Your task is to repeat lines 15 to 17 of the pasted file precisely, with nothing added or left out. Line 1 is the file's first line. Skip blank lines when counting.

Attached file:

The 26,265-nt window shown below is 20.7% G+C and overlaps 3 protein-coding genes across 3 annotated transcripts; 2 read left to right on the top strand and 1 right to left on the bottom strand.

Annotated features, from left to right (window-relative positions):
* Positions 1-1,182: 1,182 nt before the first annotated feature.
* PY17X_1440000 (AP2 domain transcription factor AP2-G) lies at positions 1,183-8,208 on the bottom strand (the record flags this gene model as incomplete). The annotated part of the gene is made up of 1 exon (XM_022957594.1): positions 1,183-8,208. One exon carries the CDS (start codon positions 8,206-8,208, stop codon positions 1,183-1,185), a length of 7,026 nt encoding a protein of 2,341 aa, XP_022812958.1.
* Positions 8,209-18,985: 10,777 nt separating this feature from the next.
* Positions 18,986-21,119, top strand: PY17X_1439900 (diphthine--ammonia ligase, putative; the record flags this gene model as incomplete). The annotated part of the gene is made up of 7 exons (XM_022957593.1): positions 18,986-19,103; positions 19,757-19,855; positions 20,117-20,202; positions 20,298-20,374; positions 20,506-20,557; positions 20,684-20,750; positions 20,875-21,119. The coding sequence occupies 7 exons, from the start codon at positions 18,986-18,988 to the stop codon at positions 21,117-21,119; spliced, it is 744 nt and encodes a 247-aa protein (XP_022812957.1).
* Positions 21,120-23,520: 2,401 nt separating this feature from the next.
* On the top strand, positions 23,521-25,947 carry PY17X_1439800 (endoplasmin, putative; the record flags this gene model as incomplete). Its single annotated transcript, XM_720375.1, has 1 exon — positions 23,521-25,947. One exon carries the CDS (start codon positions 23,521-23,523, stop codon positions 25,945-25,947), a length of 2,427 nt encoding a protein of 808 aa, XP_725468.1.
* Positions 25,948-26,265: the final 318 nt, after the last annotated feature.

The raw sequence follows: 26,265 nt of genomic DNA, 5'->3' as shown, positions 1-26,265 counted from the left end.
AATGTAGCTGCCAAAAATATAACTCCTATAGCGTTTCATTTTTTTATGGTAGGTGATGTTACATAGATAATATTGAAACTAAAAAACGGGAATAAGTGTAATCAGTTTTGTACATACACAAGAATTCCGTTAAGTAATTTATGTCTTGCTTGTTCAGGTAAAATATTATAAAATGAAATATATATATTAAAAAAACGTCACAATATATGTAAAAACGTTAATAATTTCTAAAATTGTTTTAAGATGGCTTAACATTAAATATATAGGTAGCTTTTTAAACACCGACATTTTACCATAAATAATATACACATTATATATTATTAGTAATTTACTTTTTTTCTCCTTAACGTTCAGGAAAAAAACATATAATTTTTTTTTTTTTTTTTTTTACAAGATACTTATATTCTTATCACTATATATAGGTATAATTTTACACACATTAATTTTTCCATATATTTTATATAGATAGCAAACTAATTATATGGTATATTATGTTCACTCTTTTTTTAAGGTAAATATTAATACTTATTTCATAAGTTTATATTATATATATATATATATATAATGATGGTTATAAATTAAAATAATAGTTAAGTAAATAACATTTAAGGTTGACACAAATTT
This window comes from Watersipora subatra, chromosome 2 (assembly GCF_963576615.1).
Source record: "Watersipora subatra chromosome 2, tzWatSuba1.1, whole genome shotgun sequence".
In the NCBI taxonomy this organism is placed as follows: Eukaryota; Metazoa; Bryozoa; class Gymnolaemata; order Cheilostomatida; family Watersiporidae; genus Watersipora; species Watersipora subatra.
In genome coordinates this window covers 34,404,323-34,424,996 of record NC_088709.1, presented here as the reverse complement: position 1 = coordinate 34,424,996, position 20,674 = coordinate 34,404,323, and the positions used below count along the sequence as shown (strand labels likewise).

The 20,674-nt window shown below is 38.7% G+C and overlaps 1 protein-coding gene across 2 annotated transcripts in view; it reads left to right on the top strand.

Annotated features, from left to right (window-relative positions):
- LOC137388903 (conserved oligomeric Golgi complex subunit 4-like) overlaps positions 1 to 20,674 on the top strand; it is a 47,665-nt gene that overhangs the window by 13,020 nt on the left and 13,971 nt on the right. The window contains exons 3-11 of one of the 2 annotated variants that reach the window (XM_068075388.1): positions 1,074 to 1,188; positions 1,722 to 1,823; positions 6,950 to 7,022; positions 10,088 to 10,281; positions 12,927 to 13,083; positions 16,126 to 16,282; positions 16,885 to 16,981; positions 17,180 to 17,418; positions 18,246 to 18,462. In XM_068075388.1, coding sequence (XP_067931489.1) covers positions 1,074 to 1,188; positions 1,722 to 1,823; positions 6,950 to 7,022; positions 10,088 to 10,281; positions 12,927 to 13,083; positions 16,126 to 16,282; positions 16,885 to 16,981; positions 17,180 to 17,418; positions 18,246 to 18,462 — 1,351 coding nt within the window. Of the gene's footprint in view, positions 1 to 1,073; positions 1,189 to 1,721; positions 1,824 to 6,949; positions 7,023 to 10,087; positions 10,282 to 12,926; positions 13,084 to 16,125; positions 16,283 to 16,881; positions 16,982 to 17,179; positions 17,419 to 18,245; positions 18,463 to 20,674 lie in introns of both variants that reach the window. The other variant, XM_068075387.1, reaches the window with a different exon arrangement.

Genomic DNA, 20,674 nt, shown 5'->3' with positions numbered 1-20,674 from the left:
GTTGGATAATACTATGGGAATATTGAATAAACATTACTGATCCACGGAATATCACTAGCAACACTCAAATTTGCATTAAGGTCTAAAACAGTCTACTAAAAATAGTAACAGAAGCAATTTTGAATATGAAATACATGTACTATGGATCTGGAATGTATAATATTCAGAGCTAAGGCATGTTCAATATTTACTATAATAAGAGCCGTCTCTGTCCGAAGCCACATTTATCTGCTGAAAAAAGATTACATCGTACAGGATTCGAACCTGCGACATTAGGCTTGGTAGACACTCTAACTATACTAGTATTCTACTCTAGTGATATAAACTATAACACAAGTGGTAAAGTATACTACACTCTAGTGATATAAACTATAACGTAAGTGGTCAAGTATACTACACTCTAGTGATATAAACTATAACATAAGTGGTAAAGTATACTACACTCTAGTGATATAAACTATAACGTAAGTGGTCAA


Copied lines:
In genome coordinates this window covers 34,404,323-34,424,996 of record NC_088709.1, presented here as the reverse complement: position 1 = coordinate 34,424,996, position 20,674 = coordinate 34,404,323, and the positions used below count along the sequence as shown (strand labels likewise).

The 20,674-nt window shown below is 38.7% G+C and overlaps 1 protein-coding gene across 2 annotated transcripts in view; it reads left to right on the top strand.

Annotated features, from left to right (window-relative positions):